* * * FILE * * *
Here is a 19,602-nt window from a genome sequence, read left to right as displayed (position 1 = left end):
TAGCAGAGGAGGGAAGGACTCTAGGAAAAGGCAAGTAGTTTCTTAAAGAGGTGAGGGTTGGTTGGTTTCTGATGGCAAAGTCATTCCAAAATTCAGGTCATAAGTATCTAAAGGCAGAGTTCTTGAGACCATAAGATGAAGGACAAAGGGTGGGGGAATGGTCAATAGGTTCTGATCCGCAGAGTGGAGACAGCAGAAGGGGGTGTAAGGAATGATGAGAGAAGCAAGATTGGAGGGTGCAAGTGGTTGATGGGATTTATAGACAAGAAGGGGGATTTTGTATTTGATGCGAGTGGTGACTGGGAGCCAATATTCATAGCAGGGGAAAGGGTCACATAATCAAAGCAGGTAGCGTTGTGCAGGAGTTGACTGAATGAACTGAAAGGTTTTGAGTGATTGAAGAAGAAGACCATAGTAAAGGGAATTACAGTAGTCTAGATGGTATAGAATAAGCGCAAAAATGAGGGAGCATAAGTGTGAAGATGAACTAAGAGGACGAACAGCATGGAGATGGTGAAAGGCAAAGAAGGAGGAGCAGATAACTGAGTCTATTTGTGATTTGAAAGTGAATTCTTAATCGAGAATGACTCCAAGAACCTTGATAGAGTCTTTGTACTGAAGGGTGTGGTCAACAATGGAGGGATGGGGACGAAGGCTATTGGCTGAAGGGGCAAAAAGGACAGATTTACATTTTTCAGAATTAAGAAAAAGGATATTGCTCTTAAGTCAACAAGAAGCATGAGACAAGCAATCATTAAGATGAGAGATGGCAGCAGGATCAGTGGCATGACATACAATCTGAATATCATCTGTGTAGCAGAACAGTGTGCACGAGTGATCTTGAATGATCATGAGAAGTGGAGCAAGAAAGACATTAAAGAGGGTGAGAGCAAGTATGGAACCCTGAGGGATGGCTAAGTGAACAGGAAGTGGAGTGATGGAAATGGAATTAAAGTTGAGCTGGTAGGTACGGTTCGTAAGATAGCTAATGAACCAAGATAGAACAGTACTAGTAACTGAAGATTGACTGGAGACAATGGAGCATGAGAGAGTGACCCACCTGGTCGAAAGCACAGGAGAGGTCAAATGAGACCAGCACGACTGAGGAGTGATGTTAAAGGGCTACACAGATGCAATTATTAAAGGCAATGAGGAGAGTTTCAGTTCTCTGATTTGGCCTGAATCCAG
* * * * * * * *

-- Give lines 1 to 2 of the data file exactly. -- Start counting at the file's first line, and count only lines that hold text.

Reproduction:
Here is a 19,602-nt window from a genome sequence, read left to right as displayed (position 1 = left end):
TAGCAGAGGAGGGAAGGACTCTAGGAAAAGGCAAGTAGTTTCTTAAAGAGGTGAGGGTTGGTTGGTTTCTGATGGCAAAGTCATTCCAAAATTCAGGTCATAAGTATCTAAAGGCAGAGTTCTTGAGACCATAAGATGAAGGACAAAGGGTGGGGGAATGGTCAATAGGTTCTGATCCGCAGAGTGGAGACAGCAGAAGGGGGTGTAAGGAATGATGAGAGAAGCAAGATTGGAGGGTGCAAGTGGTTGATGGGATTTATAGACAAGAAGGGGGATTTTGTATTTGATGCGAGTGGTGACTGGGAGCCAATATTCATAGCAGGGGAAAGGGTCACATAATCAAAGCAGGTAGCGTTGTGCAGGAGTTGACTGAATGAACTGAAAGGTTTTGAGTGATTGAAGAAGAAGACCATAGTAAAGGGAATTACAGTAGTCTAGATGGTATAGAATAAGCGCAAAAATGAGGGAGCATAAGTGTGAAGATGAACTAAGAGGACGAACAGCATGGAGATGGTGAAAGGCAAAGAAGGAGGAGCAGATAACTGAGTCTATTTGTGATTTGAAAGTGAATTCTTAATCGAGAATGACTCCAAGAACCTTGATAGAGTCTTTGTACTGAAGGGTGTGGTCAACAATGGAGGGATGGGGACGAAGGCTATTGGCTGAAGGGGCAAAAAGGACAGATTTACATTTTTCAGAATTAAGAAAAAGGATATTGCTCTTAAGTCAACAAGAAGCATGAGACAAGCAATCATTAAGATGAGAGATGGCAGCAGGATCAGTGGCATGACATACAATCTGAATATCATCTGTGTAGCAGAACAGTGTGCACGAGTGATCTTGAATGATCATGAGAAGTGGAGCAAGAAAGACATTAAAGAGGGTGAGAGCAAGTATGGAACCCTGAGGGATGGCTAAGTGAACAGGAAGTGGAGTGATGGAAATGGAATTAAAGTTGAGCTGGTAGGTACGGTTCGTAAGATAGCTAATGAACCAAGATAGAACAGTACTAGTAACTGAAGATTGACTGGAGACAATGGAGCATGAGAGAGTGACCCACCTGGTCGAAAGCACAGGAGAGGTCAAATGAGACCAGCACGACTGAGGAGTGATGTTAAAGGGCTACACAGATGCAATTATTAAAGGCAATGAGGAGAGTTTCAGTTCTCTGATTTGGCCTGAATCCAG